Prince William's overpopulation remarks will do women no favors
Updated 1457 GMT (2257 HKT) November 26, 2021
(CNN)When it comes to overpopulation as the cause of wildlife loss in Africa, Prince William just won't let it go.
As I was looking for reactions to the speech the second in line to the British throne gave at an awards ceremony on Monday where he said: "The increasing pressure on Africa's wildlife and wild spaces, as a result of human population, presents a huge challenge for conservationists," I stumbled upon near-identical remarks he made four years prior.
"In my lifetime we have seen global wildlife populations decline by over half," the Prince is reported as having said in 2017 at a gala for the same charity, The Tusk Trust. "Africa's rapidly growing human population is predicted to more than double by 2050 -- a staggering increase of three and a half million people per month. There is no question that this increase puts wildlife and habitat under enormous pressure."
Then, as now, people have been quick to point out two things: the first is the Duke of Cambridge's hypocrisy. Here is a man who's determined his own family size, travels frequently by air and lives a lavish lifestyle (read: has a high carbon footprint) in one of the world's top 15 energy-consuming countries. (Mind you, energy consumption is a limited measure of the UK's environmental impact as Britain largely imports its goods. Someone else -- China -- is accounting for the energy used to produce those goods.)
The second challenge to the Prince's statements centers on the inaccurate conclusions drawn about Africa's rising population. While Africa's population is indeed growing, it remains more sparsely populated than Europe or Asia; indigenous communities that live closest to wildlife are typically excellent custodians of the environment as their survival depends on it; and again, it is human behaviors not human numbers that more directly harm the biosphere.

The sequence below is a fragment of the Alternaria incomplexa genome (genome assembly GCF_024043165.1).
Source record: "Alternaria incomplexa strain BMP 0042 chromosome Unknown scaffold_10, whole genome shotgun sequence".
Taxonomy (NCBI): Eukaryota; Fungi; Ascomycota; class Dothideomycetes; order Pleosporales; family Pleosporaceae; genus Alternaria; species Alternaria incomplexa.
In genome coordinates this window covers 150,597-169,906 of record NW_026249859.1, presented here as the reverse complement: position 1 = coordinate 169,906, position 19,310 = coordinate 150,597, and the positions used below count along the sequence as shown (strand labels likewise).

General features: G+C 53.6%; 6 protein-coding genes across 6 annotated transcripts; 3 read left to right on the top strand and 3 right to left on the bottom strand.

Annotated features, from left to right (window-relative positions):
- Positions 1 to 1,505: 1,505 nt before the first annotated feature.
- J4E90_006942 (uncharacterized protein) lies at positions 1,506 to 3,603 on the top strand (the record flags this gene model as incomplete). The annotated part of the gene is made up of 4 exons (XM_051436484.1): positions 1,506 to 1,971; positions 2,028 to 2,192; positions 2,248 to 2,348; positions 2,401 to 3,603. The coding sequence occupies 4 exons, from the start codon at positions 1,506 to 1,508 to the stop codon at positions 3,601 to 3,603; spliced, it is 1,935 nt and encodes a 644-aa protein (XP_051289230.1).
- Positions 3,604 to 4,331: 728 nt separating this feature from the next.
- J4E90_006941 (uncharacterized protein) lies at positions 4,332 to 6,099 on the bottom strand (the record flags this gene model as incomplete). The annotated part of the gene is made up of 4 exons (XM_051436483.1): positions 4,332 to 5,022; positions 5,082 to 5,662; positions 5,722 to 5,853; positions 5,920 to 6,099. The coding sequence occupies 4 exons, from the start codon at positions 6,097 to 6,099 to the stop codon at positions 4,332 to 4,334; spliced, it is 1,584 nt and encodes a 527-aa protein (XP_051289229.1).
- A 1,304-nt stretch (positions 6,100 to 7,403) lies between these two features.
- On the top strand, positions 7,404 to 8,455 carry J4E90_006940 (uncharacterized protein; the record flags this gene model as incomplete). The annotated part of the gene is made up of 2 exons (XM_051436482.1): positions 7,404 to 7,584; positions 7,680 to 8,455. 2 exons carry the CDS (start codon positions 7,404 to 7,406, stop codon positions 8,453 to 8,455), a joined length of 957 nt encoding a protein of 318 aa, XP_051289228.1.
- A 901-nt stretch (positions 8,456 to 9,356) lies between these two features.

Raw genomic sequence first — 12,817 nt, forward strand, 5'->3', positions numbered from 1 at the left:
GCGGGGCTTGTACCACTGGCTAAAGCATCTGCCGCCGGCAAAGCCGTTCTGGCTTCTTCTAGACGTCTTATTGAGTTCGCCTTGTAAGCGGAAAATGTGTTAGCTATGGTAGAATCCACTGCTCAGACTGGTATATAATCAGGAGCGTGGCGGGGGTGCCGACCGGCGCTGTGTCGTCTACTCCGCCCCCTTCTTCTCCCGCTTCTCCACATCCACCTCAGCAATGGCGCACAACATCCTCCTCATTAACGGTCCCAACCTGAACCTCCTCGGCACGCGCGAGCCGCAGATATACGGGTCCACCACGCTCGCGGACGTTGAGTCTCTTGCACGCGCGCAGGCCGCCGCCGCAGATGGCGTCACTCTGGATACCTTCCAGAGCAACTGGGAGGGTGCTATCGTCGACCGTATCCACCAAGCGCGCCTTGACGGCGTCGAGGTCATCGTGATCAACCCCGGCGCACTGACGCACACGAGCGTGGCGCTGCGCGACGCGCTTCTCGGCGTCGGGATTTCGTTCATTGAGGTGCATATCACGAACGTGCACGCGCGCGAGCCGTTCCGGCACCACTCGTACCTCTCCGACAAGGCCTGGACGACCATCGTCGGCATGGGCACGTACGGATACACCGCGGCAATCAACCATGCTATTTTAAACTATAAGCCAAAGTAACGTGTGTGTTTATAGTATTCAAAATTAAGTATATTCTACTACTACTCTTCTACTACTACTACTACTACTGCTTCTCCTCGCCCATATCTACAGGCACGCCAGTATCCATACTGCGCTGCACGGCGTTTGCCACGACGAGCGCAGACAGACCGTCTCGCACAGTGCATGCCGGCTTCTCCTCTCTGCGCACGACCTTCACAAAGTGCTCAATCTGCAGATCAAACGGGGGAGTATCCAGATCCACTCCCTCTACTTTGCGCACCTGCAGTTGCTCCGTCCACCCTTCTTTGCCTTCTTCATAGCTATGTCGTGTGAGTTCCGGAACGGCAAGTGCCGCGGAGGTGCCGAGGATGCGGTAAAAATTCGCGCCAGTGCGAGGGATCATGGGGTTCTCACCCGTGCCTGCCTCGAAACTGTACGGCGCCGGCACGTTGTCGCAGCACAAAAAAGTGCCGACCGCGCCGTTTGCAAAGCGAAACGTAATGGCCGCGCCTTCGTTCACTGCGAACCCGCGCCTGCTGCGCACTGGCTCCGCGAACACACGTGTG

But there is more that is wrong with what Prince William said: identifying population growth as the problem, logically presents population control as the solution. This automatically transforms wombs into legitimate sites for climate policy. In other words, women's rights to contraception and education are weaponized: they are no longer tools that help women access greater choice, but instead this gender equality goal is hijacked to impose someone else's agenda.
Let's imagine for one minute that we accept that population growth -- and specifically, population growth in Africa -- leads to greater pressure on wildlife, an argument that Prince William believes is undeniable. How should this be addressed? A one-child policy as a condition for development aid? How will the impact of that reduction in population be measured? Who is to say if it is going far enough to mitigate environmental damage? If it isn't, what then?
Prince William seems to have avoided speculating on how to fix his problem. His grandfather, the Duke of Edinburgh, was not so wise and was known to have called for "voluntary family limitation" to address a growing human population.